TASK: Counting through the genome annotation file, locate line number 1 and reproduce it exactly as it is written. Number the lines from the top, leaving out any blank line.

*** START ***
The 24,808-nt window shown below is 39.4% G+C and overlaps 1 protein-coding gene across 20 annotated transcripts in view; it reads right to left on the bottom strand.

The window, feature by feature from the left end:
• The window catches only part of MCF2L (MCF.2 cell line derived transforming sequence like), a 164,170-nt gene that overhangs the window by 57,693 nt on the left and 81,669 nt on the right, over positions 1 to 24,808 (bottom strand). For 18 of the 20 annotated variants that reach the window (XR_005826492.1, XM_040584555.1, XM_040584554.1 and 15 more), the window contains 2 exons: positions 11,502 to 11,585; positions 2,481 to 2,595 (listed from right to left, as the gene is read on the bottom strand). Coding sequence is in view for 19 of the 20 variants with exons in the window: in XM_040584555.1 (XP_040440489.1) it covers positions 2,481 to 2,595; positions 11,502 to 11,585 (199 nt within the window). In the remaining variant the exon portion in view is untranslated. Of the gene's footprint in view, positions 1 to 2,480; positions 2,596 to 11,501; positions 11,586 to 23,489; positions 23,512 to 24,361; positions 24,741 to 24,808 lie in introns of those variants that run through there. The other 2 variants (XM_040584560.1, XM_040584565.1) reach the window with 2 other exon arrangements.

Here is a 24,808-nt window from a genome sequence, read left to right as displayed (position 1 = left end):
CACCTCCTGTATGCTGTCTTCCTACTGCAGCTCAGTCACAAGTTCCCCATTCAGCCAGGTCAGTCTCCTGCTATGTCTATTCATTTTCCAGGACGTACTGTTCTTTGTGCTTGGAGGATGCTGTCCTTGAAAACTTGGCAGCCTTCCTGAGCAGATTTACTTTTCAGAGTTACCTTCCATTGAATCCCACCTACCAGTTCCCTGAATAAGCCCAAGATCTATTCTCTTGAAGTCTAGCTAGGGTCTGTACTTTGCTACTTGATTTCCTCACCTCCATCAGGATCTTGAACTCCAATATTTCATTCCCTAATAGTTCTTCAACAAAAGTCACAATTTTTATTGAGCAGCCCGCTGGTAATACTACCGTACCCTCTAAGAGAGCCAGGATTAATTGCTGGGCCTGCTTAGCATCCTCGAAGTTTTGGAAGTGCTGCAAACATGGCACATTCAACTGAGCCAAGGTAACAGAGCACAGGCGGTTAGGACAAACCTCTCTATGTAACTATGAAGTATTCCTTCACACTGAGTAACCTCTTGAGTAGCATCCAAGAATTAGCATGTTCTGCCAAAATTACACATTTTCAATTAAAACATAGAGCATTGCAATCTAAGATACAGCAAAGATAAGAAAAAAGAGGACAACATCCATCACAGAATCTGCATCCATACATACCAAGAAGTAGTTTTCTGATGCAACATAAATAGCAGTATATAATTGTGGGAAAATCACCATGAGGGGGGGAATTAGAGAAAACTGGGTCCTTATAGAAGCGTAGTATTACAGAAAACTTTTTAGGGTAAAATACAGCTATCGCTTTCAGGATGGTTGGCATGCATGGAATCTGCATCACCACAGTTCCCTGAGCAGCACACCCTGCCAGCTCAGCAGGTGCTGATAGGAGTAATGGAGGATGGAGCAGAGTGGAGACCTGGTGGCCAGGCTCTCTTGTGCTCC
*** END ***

The 24,808-nt window shown below is 39.4% G+C and overlaps 1 protein-coding gene across 20 annotated transcripts in view; it reads right to left on the bottom strand.